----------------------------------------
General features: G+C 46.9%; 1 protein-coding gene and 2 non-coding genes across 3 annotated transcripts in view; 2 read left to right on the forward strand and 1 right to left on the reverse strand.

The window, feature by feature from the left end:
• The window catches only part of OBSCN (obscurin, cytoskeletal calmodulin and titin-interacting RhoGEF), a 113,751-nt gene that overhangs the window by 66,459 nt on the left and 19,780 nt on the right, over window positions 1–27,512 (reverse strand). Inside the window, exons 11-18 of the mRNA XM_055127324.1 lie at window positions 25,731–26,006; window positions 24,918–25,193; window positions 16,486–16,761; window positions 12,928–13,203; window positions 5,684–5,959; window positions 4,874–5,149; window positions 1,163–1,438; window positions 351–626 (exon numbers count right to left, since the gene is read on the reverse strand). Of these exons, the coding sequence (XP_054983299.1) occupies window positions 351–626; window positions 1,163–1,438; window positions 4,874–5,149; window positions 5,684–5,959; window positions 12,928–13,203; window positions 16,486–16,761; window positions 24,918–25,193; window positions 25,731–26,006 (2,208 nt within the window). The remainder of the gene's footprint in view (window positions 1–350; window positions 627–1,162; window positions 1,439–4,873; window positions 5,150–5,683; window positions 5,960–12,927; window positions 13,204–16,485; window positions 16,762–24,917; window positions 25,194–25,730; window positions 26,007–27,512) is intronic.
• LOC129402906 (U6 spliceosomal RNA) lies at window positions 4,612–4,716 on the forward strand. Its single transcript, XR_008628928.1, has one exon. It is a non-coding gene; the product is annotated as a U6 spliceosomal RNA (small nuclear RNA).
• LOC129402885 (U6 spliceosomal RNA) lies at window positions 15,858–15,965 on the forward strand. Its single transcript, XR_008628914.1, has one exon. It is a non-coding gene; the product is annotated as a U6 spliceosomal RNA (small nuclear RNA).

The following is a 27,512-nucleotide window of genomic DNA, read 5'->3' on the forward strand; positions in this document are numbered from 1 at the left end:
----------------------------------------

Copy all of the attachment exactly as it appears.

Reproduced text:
General features: G+C 46.9%; 1 protein-coding gene and 2 non-coding genes across 3 annotated transcripts in view; 2 read left to right on the forward strand and 1 right to left on the reverse strand.

The window, feature by feature from the left end:
• The window catches only part of OBSCN (obscurin, cytoskeletal calmodulin and titin-interacting RhoGEF), a 113,751-nt gene that overhangs the window by 66,459 nt on the left and 19,780 nt on the right, over window positions 1–27,512 (reverse strand). Inside the window, exons 11-18 of the mRNA XM_055127324.1 lie at window positions 25,731–26,006; window positions 24,918–25,193; window positions 16,486–16,761; window positions 12,928–13,203; window positions 5,684–5,959; window positions 4,874–5,149; window positions 1,163–1,438; window positions 351–626 (exon numbers count right to left, since the gene is read on the reverse strand). Of these exons, the coding sequence (XP_054983299.1) occupies window positions 351–626; window positions 1,163–1,438; window positions 4,874–5,149; window positions 5,684–5,959; window positions 12,928–13,203; window positions 16,486–16,761; window positions 24,918–25,193; window positions 25,731–26,006 (2,208 nt within the window). The remainder of the gene's footprint in view (window positions 1–350; window positions 627–1,162; window positions 1,439–4,873; window positions 5,150–5,683; window positions 5,960–12,927; window positions 13,204–16,485; window positions 16,762–24,917; window positions 25,194–25,730; window positions 26,007–27,512) is intronic.
• LOC129402906 (U6 spliceosomal RNA) lies at window positions 4,612–4,716 on the forward strand. Its single transcript, XR_008628928.1, has one exon. It is a non-coding gene; the product is annotated as a U6 spliceosomal RNA (small nuclear RNA).
• LOC129402885 (U6 spliceosomal RNA) lies at window positions 15,858–15,965 on the forward strand. Its single transcript, XR_008628914.1, has one exon. It is a non-coding gene; the product is annotated as a U6 spliceosomal RNA (small nuclear RNA).

The following is a 27,512-nucleotide window of genomic DNA, read 5'->3' on the forward strand; positions in this document are numbered from 1 at the left end: